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mothering
Posts

  • In Your Mother’s Arms

    The first home you ever had was inside your mother. Of course, she eventually evicted you, but her uterus was your apartment – complete with psychedelic posters and tapestries.

    After you were birthed into to this cold dark world, her arms then became your home (assuming your mom stayed in your life). It was there that you felt safest. As a child we run into our mother’s arms for comfort, we collapse inside her hug for security. To experience this kind of embrace with your child is profound. It makes up for all the complexity of pregnancy, birth, breastfeeding, and the unique pressure women face of living up to the role as “MOTHER.” That moment when your kid melts into for solace is truly priceless.

    Yet eventually your child gets to know you more, and realizes how you damaged them in one way or another. Then the arms of the mother are no longer their salvation. There is this thing between you – the mistakes, arguments, resentment, and annoyance that your Mom is always yelling at you about using the last of the toilet paper. The purity you once felt for your mom eventually gets clouded. She is not the goddess you once perceived her to be that was the answer to all your problems, but a flawed person who is doing her best… most of the time.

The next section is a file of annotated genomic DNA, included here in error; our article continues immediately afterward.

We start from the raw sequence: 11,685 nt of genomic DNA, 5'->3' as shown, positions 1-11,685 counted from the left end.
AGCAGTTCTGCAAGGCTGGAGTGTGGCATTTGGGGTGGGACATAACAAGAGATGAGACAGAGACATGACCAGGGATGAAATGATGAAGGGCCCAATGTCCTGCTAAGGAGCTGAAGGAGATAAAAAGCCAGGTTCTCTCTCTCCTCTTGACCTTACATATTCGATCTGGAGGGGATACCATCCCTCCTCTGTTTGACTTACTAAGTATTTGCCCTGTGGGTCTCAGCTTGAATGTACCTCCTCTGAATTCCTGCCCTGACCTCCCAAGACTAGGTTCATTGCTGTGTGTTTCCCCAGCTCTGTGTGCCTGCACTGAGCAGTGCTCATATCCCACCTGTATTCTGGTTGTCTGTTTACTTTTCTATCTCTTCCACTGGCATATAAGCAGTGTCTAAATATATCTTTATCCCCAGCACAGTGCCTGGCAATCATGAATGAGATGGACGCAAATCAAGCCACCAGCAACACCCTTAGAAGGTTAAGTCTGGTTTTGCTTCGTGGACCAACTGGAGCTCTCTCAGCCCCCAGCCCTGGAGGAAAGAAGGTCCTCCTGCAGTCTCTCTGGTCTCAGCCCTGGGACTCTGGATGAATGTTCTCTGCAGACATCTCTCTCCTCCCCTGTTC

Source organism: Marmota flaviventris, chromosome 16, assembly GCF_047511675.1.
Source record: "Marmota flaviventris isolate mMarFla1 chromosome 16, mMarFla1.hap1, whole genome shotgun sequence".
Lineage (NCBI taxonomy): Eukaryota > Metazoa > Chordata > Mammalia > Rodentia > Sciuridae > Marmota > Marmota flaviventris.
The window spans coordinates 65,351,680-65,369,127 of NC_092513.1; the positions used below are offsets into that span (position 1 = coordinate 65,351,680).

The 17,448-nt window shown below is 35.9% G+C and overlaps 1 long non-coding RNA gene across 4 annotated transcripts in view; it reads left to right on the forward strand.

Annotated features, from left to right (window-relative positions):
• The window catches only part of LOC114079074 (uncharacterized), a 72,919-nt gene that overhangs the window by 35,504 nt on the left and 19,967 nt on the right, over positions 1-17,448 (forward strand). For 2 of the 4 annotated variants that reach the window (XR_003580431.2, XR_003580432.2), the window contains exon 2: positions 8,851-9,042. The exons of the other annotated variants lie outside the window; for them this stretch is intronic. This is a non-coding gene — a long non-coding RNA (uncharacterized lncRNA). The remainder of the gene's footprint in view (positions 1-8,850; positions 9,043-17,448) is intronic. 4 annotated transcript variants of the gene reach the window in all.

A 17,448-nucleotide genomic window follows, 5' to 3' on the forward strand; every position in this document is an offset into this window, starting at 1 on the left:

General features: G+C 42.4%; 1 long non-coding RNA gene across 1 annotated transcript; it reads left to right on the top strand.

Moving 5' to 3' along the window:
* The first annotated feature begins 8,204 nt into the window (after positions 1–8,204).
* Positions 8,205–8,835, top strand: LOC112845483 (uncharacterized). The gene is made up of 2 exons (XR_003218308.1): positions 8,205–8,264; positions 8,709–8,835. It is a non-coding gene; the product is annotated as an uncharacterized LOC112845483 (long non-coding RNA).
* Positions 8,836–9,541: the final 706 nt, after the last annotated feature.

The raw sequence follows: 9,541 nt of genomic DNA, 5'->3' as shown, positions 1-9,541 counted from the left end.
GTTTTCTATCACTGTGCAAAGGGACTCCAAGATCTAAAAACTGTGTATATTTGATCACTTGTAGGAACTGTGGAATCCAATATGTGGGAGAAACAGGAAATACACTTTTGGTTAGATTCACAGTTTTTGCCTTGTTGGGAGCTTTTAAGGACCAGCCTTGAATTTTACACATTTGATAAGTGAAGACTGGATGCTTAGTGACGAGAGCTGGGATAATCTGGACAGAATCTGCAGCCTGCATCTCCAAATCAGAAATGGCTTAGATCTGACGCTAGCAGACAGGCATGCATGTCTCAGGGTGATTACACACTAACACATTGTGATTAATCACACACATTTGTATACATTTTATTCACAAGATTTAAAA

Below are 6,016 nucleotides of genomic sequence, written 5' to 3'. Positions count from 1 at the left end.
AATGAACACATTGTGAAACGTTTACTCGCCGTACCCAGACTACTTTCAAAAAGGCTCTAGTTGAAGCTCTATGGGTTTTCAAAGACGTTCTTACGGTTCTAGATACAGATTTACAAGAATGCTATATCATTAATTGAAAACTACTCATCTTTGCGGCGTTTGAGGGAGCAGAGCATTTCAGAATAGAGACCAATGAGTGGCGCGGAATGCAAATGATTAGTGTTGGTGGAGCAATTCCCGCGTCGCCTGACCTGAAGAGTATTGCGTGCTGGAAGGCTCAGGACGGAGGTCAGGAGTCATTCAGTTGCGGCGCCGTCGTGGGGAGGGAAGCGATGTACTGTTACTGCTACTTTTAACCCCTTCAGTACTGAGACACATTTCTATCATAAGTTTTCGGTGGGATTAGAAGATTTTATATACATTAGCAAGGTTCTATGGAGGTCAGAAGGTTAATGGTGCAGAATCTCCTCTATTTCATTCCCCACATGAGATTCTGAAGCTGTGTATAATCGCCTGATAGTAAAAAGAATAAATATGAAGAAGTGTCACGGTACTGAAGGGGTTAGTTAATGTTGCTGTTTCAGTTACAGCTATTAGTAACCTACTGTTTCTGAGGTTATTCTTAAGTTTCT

As a child you want your mom to be a function of you. You assume that she was born onto this planet solely to be there for you. But as an adult understanding motherhood I have to admit that even though The Munch is a priority – she’s not my ONLY priority. Sometimes other things are more important than her. Like wanting to dance, or be with my friends, or work, or be creative, or eating the last cookie I know she was saving.

    The relationship we have to the MOTHER is as much personal as much as it is societal. There is an image of THE MOTHER that we are all conditioned to expect from media/stories. We have a tendency to compare our mothers to the narratives we are given. When I was a kid, all I wanted was a suburban stay at home mom. They kind who knitted, did crafts, and baked cupcakes. Instead, the mother I got was ambitious, anti-conventional, and would threaten to pick me up at school wearing her Magnum Condom T-shirt.

    Even though my mom wasn’t my ideal, as a grown up I very much like her as a human. She is way more fun than the Joan Cleaver of my childhood fantasies.

    Last night my mom came to New Hampshire because her mom has been really sick. There was a scare, and we all thought that this could be the end… but as soon as my grandmother heard everyone was coming, she perked right up and went downstairs to have a roast beef sandwich. My mom and I got into bed with my grandmother that night to keep her company as she slept.

    So there we were, 3 generations of mothers all entangled in each other’s arms as my mom and whispered to each other about mothering while my grandmother snored.